A Baker's cyst is a fluid-filled cyst that causes a bulge and a feeling of tightness behind your knee. The pain can get worse when you fully flex or extend your knee or when you're active.

A Baker's cyst, also called a popliteal (pop-luh-TEE-ul) cyst, is usually the result of a problem with your knee joint, such as arthritis or a cartilage tear. Both conditions can cause your knee to produce too much fluid, which can lead to a Baker's cyst.

Although a Baker's cyst may cause swelling and make you uncomfortable, treating the probable underlying problem usually provides relief.

In some cases, a Baker's cyst causes no pain, and you may not notice it. If you do have signs and symptoms, they might include:

  • Swelling behind your knee, and sometimes in your leg
  • Knee pain
  • Stiffness and inability to fully flex the knee

Your symptoms may be worse after you've been active or if you've been standing for a long time.

When to see a doctor

If you have pain and swelling behind your knee, see your doctor. Though unlikely, a bulge behind your knee may be a sign of a condition more serious than a fluid-filled cyst.

A lubricating fluid called synovial (sih-NO-vee-ul) fluid helps your leg swing smoothly and reduces friction between the moving parts of your knee.

But sometimes the knee produces too much synovial fluid, resulting in buildup of fluid in an area on the back of your knee (popliteal bursa), causing a Baker's cyst. This can happen because of:

  • Inflammation of the knee joint, such as occurs with various types of arthritis
  • A knee injury, such as a cartilage tear

Rarely, a Baker's cyst bursts and synovial fluid leaks into the calf region, causing:

  • Sharp pain in your knee
  • Swelling in the calf
  • Sometimes, redness of your calf or a feeling of water running down your calf

These signs and symptoms closely resemble those of a blood clot in a vein in your leg. If you have swelling and redness of your calf, you'll need prompt medical evaluation to rule out a more serious cause of your symptoms.

Here's some information to help you prepare for your appointment.

What you can do

  • Write down symptoms you have, including any that may seem unrelated to the reason for which you scheduled the appointment.
  • Write down key personal information, including recent life changes.
  • List all medications, vitamins and supplements you're taking.
  • Write down questions to ask your doctor.

Your time with your doctor may be limited, so preparing a list of questions can help you make the most of your time together. For a Baker's cyst, some basic questions to ask your doctor include:

  • What caused this cyst to develop?
  • What tests do I need? Do these tests require special preparation?
  • Is a Baker's cyst temporary or long lasting?
  • What treatments are available, and which do you recommend?
  • What side effects can I expect from treatment?
  • What steps can I take on my own that might help?
  • Do I need to limit my activity? If so, how much and for how long?
  • I have other health conditions. How can I best manage these conditions together?

Don't hesitate to ask other questions.

What to expect from your doctor

Your doctor is likely to ask you a number of questions, such as:

  • When did your symptoms begin?
  • Do you feel pain or stiffness all the time, or does the pain come and go with activity?
  • Does your knee swell, feel unstable or lock?
  • How severe are your symptoms?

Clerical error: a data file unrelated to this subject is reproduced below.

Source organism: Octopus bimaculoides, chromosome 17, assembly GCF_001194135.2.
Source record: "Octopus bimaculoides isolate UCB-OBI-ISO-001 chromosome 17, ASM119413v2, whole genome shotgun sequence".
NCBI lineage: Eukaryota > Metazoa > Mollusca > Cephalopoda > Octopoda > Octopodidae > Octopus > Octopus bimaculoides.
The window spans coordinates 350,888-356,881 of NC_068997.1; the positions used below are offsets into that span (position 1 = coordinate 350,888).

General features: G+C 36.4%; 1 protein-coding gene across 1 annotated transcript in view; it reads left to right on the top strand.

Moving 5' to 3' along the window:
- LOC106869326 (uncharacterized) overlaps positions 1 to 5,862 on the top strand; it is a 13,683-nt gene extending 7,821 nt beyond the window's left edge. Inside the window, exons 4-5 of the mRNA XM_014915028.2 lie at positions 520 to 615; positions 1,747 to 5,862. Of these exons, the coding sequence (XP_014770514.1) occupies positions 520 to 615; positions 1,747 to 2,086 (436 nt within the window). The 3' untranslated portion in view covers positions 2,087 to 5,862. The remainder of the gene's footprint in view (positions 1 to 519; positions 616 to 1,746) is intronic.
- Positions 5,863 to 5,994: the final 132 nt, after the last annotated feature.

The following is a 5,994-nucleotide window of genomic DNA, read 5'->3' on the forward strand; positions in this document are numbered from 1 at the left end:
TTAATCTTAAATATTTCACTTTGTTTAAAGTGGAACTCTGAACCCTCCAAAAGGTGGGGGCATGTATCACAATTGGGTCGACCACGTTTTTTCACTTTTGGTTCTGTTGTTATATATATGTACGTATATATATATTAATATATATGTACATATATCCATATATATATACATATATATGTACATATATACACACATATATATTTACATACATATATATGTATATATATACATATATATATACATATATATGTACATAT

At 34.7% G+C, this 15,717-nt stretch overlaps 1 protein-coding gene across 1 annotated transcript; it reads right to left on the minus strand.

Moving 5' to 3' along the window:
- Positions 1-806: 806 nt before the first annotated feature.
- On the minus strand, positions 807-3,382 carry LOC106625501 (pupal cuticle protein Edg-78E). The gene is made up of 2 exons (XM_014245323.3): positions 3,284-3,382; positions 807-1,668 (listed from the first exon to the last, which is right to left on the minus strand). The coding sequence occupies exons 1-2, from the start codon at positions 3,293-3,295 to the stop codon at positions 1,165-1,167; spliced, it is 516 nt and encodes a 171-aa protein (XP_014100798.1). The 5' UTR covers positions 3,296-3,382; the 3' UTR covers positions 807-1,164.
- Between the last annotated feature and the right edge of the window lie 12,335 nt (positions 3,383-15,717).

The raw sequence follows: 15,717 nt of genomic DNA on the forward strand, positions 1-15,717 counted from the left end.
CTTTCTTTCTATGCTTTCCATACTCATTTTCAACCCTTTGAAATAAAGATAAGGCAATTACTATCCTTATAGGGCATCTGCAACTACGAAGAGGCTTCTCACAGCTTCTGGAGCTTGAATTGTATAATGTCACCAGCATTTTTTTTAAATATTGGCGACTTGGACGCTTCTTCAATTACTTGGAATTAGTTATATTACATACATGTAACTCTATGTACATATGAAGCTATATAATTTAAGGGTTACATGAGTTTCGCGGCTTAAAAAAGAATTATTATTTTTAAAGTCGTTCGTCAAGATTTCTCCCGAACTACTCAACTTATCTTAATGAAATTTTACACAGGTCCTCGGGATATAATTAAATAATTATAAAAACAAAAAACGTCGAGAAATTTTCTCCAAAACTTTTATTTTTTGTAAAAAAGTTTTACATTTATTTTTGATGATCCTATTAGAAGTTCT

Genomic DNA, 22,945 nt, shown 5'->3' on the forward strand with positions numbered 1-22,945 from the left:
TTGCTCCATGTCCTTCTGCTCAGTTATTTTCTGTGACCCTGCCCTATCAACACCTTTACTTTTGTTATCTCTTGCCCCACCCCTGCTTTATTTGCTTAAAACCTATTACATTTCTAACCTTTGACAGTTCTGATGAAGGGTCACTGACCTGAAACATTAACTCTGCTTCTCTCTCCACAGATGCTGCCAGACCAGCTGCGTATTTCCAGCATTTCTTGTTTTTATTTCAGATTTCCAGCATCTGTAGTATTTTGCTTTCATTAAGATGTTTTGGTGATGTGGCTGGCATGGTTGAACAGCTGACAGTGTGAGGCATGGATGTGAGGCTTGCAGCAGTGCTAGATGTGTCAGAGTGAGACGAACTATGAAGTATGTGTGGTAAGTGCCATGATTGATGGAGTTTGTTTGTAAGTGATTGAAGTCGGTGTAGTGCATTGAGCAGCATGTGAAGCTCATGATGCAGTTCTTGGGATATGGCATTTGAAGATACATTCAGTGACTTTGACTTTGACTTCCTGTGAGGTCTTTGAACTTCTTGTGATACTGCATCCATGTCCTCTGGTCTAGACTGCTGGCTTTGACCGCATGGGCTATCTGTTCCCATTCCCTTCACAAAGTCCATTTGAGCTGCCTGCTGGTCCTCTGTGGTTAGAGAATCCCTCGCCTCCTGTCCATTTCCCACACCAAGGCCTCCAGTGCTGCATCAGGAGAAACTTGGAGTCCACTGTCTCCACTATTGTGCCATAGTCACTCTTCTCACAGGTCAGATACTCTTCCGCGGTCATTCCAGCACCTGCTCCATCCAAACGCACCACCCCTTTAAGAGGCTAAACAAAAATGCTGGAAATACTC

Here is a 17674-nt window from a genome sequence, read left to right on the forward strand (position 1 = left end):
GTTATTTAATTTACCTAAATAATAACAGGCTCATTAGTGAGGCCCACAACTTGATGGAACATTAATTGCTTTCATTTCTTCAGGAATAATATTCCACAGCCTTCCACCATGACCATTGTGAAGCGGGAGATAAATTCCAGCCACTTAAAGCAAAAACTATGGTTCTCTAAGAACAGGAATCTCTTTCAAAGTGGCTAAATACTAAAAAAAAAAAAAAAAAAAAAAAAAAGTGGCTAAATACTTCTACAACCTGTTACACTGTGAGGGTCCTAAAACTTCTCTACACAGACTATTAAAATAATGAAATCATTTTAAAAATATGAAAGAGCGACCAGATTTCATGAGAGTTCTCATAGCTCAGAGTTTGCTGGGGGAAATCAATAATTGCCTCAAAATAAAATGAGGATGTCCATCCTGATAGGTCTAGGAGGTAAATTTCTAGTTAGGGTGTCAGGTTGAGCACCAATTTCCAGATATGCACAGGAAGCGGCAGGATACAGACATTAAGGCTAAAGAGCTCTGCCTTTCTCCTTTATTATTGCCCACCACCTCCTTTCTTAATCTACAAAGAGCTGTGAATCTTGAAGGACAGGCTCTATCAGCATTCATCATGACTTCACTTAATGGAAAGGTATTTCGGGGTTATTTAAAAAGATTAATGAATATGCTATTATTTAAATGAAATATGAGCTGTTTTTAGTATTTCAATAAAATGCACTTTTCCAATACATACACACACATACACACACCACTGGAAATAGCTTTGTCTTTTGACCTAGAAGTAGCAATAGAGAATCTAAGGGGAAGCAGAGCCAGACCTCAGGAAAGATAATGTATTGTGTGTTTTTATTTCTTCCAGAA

• Does anything seem to improve your symptoms?
  • What, if anything, appears to worsen your symptoms?

A Baker's cyst can often be diagnosed with a physical exam. However, because some of the signs and symptoms of a Baker's cyst mimic those of more-serious conditions, such as a blood clot, aneurysm or tumor, your doctor may order noninvasive imaging tests, including:

  • Ultrasound
  • X-ray
  • Magnetic resonance imaging (MRI)

Sometimes a Baker's cyst will disappear on its own.  However, if the cyst is large and causes pain, your doctor may recommend the following treatments:

  • Medication. Your doctor may inject a corticosteroid medication, such as cortisone, into your knee to reduce inflammation. This may relieve pain, but it doesn't always prevent recurrence of the cyst.
  • Fluid drainage. Your doctor may drain the fluid from the knee joint using a needle. This is called needle aspiration and is often performed under ultrasound guidance.
  • Physical therapy. Icing, a compression wrap and crutches may help reduce pain and swelling. Gentle range-of-motion and strengthening exercises for the muscles around your knee also may help to reduce your symptoms and preserve knee function.

If possible, doctors treat the underlying cause of the cyst. If your doctor determines that a cartilage tear is causing the overproduction of synovial fluid, he or she may recommend surgery to remove or repair the torn cartilage.

Baker's cysts associated with osteoarthritis usually improve with treatment of the arthritis. Surgical intervention is rarely needed.

If your doctor determines that arthritis is causing the cyst, he or she may advise you to take some or all of the following steps:

  • Follow the R.I.C.E. principles. These letters stand for rest, ice, compression and elevation. Rest your leg. Ice your knee. Compress your knee with a wrap, sleeve or brace. And elevate your leg when possible, especially at night.
  • Try over-the-counter pain-relieving medications. Drugs such as ibuprofen (Advil, Motrin IB, others), naproxen sodium (Aleve, others), acetaminophen (Tylenol, others) and aspirin can help relieve pain. Follow the dosing instructions on the package. Don't take more than the recommend dosage.
  • Reduce your physical activity. Doing so will reduce irritation of your knee joint. Your doctor can offer you guidance on how long you need to reduce your activity levels, and he or she may be able to suggest alternative forms of exercise you can do in the meantime.
June 12, 2015